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Maria Barbosa, Flagler County School Board Candidate: The Live Interview

| August 7, 2016

maria barbosa

Maria Barbosa. (© FlaglerLive)

Maria Barbosa is a candidate for Flagler County School Board, District 5. She faces three opponents: Paul Anderson, Sharon Demers, and Myra Middleton-Valentine. Two candidates are running for the District 3 seat: incumbent Colleen Conklin and Jason Sands.

Barbosa declined to answer the Live Interview’s questions. She declined to give an explanation. Barbosa ran for the school board two years ago when she did answer, though her answers were problematic as most had been plagiarized. That interview appears in full here, below the unanswered questions.


This is a non-partisan election. That means all registered voters in Flagler County, regardless of party or non-party affiliation–Democrats, Republicans, independents and others–may cast a ballot for both races, regardless of district. Whoever wins with a simple majority is the winner of the race: there is no runoff. The races will be decided on Aug. 30.

Flagler County School Board members serve four years. They’re paid $31,900 a year.

FlaglerLive submitted identical questions to all candidates, with the understanding that additional questions might be tailored to candidates individually and some follow-up questions may be asked, with all exchanges on the record. The Live Interview’s aim is to elicit as much candor and transparency as possible. We have asked candidates to refrain from making campaign speeches or make lists of accomplishments. We have also asked candidates to reasonably document any claim or accusation. Undocumented claims are edited out. Answers are also edited for length, redundancy, relevance and, where possible, accuracy. If a candidate does not answer a question or appears to be evading a question, that’s noted.

But it’s ultimately up to the reader to judge the quality and sincerity of a candidate’s answers.

The Questions in Summary: Quick Links

The Basics: Maria Barbosa

Place and Date of Birth: Sept. 21, 1963.
Current job: Not disclosed.
Party Affiliation: Independent.
Net Worth and financial disclosure: Not disclosed.
Resume: Not disclosed. 
Website: Not disclosed.

1. What makes you the best person for this public service job? What is your vision for public education in Flagler County? If you’re not the incumbent, about how many school board meetings and workshops have you attended in the past 12 months? If you are the incumbent, how many have you missed?

Maria Barbosa did not answer the question.

2016 Election Interviews

Supervisor of Elections


Kaiti Lenhart
Kimble Medley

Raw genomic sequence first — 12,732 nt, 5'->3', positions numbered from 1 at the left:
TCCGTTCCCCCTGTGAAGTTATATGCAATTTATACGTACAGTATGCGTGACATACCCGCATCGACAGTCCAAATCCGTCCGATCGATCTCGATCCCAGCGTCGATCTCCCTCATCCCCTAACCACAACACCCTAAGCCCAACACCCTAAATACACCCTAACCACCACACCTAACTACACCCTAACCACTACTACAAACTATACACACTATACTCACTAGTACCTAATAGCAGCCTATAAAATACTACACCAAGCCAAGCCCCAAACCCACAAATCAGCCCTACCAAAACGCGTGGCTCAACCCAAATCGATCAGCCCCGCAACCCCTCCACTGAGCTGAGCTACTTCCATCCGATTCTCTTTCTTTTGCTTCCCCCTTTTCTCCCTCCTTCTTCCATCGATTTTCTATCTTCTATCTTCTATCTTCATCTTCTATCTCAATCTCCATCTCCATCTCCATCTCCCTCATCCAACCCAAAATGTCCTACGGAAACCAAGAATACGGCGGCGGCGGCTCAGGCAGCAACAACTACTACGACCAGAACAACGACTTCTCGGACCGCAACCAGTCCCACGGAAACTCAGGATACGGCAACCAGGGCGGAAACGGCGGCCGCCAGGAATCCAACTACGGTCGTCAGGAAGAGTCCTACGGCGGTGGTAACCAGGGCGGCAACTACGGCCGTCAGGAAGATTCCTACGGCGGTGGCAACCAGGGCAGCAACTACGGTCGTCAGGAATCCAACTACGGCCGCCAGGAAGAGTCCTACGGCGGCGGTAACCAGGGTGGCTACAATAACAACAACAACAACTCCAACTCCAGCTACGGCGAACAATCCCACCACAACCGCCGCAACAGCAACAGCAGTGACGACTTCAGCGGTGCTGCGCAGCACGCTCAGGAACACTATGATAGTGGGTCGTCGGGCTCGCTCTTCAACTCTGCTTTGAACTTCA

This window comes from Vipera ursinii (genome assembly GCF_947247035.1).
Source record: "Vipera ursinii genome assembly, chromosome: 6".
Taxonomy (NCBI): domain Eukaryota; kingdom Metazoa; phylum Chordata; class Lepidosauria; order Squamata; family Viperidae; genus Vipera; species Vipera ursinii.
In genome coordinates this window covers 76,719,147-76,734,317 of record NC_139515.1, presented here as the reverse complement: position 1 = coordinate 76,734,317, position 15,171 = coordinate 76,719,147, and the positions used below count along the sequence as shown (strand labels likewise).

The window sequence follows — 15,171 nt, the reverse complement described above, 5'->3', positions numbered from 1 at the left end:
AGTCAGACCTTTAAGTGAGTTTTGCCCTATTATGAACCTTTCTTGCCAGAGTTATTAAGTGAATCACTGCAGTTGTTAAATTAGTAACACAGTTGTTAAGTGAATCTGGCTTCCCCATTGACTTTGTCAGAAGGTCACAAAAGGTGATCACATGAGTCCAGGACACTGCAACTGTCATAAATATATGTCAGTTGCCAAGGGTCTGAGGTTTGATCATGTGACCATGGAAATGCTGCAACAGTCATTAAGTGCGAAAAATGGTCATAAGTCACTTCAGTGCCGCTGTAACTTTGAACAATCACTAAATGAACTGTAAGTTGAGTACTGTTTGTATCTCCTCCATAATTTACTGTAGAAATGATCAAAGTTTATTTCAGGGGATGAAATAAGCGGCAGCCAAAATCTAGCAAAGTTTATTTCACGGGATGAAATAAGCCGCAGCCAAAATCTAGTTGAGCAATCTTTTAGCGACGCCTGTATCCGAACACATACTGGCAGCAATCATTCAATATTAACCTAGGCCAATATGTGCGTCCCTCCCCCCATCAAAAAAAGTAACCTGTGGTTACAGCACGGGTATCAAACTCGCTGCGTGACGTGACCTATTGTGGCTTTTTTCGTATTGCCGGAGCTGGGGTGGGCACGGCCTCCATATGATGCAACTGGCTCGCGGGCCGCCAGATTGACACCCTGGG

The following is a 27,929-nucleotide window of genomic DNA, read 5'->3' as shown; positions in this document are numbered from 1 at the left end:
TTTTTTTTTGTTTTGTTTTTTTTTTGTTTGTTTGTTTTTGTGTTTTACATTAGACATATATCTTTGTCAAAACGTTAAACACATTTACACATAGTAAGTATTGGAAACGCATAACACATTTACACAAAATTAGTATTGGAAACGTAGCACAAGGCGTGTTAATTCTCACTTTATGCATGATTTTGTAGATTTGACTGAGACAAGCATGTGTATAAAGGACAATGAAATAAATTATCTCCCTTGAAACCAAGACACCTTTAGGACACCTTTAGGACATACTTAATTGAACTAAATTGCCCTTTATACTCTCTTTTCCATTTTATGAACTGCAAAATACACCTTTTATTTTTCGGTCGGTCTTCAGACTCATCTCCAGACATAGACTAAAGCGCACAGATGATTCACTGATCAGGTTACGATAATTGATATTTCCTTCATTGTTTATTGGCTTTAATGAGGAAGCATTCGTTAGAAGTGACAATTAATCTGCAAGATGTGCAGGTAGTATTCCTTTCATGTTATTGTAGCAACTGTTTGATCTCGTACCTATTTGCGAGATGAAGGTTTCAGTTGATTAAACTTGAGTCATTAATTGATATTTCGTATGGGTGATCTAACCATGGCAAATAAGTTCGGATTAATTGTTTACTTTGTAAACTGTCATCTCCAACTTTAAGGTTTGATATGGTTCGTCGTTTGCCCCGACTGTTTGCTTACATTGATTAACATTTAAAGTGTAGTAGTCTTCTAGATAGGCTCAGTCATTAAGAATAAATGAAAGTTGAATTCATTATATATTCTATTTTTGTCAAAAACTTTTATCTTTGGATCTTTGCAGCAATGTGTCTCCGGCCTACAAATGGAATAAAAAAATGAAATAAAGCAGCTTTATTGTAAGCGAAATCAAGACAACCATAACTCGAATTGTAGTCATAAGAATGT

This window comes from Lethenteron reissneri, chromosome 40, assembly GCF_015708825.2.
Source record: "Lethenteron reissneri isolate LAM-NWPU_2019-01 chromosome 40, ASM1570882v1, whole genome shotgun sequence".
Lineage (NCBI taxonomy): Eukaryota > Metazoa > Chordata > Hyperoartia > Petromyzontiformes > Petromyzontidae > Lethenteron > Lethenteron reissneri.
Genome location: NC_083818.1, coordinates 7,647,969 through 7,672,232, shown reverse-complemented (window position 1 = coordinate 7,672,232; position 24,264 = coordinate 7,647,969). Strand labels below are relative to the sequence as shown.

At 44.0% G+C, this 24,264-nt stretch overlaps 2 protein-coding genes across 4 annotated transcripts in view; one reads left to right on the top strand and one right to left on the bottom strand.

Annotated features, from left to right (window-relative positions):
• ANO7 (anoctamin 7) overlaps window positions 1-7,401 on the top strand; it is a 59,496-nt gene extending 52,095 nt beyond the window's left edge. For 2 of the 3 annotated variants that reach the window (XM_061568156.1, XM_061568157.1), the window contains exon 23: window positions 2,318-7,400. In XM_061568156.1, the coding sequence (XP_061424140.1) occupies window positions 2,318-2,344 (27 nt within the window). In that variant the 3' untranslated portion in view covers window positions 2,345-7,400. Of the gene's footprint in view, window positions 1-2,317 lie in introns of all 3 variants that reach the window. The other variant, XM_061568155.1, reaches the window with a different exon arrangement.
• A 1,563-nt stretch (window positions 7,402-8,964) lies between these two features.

Abra Seay

Sheriff


Jim Manfre (D)
Don Fleming (R)
Larry Jones (D)
John Lamb (R)
Jerry O'Gara(R)
Rick Staly (R)
Mark Whisenant (R)
Chris Yates (R)
Thomas Dougherty (I)

Palm Coast City Council


Robert Cuff (Dist. 1)
Troy DuBose (Dist. 1)
Sims Jones (Dist. 1)
Art McGovern Jr. (Dist. 1)
Nick Klufas (Dist. 3)
Anita Moeder (Dist. 3)
Pam Richardson (Dist. 3)
John Brady (Mayor)
Milissa Holland (Mayor)
Dennis McDonald (Mayor)
Ron Radford (Mayor)

Flagler School Board


Colleen Conklin (Dist. 3)
Jason Sands (Dist. 3)
Paul Anderson (Dist. 5)
Maria Barbosa (Dist. 5)
Sharon Demers (Dist. 5)
Myra Middleton-Valentine (Dist. 5)

Flagler County Commission


Charlie Ericksen (Dist. 1)
Ken Mazzie (Dist. 1)
Daniel Potter (Dist. 1)
Jason France (Dist. 3)
Dave Sullivan (Dist. 3)
Denise Calderwood (Dis. 5)
Donald O'Brien (Dist. 5)

2. Tell us who you are as a person—what human qualities and shortcomings you’ll bring to the board, what your temperament is like: what would your enemies say is your best quality, and what would your friends say is your worst fault? Give us real-life examples to illustrate your answer.

Maria Barbosa did not answer the question.

3. Besides the obvious—leading by example, remaining ethical, listening to constituents and to your fellow-board members–describe the scope of your job as school board member as you understand it: what’s your primary responsibility? What’s in your power to influence on a day-to-day basis? What is not in your power to do?

Maria Barbosa did not answer the question.

4. What are the district’s three brightest successes and it’s the three failures that affect students most? What will be your three chief priorities regarding student achievement, within the limits of the doable—that is, four years from now, what can we look back to and say: you were responsible?

Maria Barbosa did not answer the question.